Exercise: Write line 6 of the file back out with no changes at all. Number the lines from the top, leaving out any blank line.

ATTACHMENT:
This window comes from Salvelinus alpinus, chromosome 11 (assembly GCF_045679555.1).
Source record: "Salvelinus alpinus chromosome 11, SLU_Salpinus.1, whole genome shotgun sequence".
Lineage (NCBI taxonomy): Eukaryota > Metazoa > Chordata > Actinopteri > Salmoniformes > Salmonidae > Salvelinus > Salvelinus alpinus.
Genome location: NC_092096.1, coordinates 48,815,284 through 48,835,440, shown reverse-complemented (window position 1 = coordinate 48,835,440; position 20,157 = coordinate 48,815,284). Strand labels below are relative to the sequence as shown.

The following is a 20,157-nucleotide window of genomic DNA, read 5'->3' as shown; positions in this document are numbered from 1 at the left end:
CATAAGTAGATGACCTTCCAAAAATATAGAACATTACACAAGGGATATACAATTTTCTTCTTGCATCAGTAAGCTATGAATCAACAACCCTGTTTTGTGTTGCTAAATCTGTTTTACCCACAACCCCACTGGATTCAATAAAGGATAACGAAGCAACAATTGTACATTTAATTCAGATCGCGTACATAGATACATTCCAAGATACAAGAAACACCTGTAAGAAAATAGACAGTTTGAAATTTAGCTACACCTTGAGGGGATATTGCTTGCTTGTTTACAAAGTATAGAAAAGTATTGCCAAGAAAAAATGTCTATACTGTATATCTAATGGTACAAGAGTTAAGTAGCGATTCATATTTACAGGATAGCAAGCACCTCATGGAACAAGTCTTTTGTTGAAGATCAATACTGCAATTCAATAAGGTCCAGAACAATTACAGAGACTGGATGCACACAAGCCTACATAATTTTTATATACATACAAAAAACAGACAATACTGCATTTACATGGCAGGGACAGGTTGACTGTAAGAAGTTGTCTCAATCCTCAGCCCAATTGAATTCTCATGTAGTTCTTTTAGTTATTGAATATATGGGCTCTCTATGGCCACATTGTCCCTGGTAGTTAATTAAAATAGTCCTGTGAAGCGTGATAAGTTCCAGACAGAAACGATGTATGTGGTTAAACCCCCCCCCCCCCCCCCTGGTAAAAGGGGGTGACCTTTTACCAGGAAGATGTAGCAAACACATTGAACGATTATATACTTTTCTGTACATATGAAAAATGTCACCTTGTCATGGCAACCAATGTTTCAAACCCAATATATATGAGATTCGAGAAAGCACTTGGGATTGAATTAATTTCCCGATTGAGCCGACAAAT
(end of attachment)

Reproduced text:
CATAAGTAGATGACCTTCCAAAAATATAGAACATTACACAAGGGATATACAATTTTCTTCTTGCATCAGTAAGCTATGAATCAACAACCCTGTTTTGTGTTGCTAAATCTGTTTTACCCACAACCCCACTGGATTCAATAAAGGATAACGAAGCAACAATTGTACATTTAATTCAGATCGCGTACATAGATACATTCCAAGATACAAGAAACACCTGTAAGAAAATAGACAGTTTGAAATTTAGCTACACCTTGAGGGGATATTGCTTGCTTGTTTACAAAGTATAGAAAAGTATTGCCAAGAAAAAATGTCTATACTGTATATCTAATGGTACAAGAGTTAAGTAGCGATTCATATTTACAGGATAGCAAGCACCTCATGGAACAAGTCTTTTGTTGAAGATCAATACTGCAATTCAATAAGGTCCAGAACAATTACAGAGACTGGATGCACACAAGCCTACATAATTTTTATATACATACAAAAAACAGACAATACTGCATTTACATGGCAGGGACAGGTTGACTGTAAGAAGTTGTCTCAATCCTCAGCCCAATTGAATTCTCATGTAGTTCTTTTAGTTATTGAATATATGGGCTCTCTATGGCCACATTGTCCCTGGTAGTTAATTAAAATAGTCCTGTGAAGCGTGATAAGTTCCAGACAGAAACGATGTATGTGGTTAAACCCCCCCCCCCCCCCCCTGGTAAAAGGGGGTGACCTTTTACCAGGAAGATGTAGCAAACACATTGAACGATTATATACTTTTCTGTACATATGAAAAATGTCACCTTGTCATGGCAACCAATGTTTCAAACCCAATATATATGAGATTCGAGAAAGCACTTGGGATTGAATTAATTTCCCGATTGAGCCGACAAAT